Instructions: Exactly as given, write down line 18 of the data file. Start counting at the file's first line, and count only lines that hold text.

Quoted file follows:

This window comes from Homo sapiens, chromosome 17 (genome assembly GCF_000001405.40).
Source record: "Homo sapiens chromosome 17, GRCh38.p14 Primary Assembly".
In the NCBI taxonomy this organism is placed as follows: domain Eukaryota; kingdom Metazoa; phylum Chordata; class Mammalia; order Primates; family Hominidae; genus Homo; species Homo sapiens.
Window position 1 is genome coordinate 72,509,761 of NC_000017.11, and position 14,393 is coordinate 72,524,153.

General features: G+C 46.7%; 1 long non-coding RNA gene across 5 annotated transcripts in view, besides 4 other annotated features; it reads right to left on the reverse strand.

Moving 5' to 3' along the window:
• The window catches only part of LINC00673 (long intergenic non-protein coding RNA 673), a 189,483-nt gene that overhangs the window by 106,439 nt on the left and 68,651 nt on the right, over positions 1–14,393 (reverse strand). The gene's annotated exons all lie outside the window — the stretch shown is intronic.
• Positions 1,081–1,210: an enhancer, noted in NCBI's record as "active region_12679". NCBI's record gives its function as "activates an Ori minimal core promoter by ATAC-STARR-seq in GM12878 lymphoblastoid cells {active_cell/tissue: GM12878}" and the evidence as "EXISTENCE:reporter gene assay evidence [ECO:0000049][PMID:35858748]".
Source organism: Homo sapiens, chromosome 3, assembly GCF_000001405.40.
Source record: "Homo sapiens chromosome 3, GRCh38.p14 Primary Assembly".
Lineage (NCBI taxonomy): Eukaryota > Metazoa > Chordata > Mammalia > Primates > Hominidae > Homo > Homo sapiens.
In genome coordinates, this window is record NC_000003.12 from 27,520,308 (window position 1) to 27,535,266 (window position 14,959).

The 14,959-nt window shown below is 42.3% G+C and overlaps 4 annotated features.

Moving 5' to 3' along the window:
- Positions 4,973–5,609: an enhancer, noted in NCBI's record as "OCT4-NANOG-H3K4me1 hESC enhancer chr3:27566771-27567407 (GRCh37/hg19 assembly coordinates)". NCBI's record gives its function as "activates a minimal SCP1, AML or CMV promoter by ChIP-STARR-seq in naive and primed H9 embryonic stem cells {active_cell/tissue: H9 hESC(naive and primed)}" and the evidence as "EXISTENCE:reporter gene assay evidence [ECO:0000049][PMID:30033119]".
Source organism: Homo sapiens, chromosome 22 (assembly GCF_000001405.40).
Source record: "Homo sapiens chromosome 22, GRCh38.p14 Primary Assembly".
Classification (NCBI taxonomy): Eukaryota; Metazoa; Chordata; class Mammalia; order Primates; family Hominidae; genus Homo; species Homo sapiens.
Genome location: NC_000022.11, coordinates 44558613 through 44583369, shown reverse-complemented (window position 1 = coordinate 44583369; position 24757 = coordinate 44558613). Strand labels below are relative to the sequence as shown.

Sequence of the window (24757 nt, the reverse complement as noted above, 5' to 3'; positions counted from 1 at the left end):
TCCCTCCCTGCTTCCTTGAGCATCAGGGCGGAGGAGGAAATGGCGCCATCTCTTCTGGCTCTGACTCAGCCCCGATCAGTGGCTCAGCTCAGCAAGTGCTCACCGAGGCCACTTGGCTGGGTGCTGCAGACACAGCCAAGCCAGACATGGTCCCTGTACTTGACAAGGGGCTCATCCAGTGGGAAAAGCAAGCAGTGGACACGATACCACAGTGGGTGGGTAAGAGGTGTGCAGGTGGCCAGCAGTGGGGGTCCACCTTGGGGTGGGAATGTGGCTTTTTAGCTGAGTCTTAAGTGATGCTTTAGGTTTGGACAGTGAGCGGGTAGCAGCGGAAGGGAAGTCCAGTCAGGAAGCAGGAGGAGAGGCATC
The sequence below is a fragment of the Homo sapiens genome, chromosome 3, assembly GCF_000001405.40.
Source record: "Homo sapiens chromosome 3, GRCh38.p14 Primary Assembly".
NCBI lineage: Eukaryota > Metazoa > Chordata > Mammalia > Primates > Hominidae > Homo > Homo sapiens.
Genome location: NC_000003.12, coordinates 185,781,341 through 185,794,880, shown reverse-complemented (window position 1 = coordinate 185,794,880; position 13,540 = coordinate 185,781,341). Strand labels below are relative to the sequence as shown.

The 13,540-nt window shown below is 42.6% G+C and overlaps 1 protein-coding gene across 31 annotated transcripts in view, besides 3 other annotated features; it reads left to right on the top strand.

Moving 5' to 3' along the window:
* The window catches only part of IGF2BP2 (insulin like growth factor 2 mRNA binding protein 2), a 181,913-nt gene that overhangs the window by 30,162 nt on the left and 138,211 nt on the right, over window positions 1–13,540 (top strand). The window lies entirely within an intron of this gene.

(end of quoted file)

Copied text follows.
Classification (NCBI taxonomy): Eukaryota; Metazoa; Chordata; class Mammalia; order Primates; family Hominidae; genus Homo; species Homo sapiens.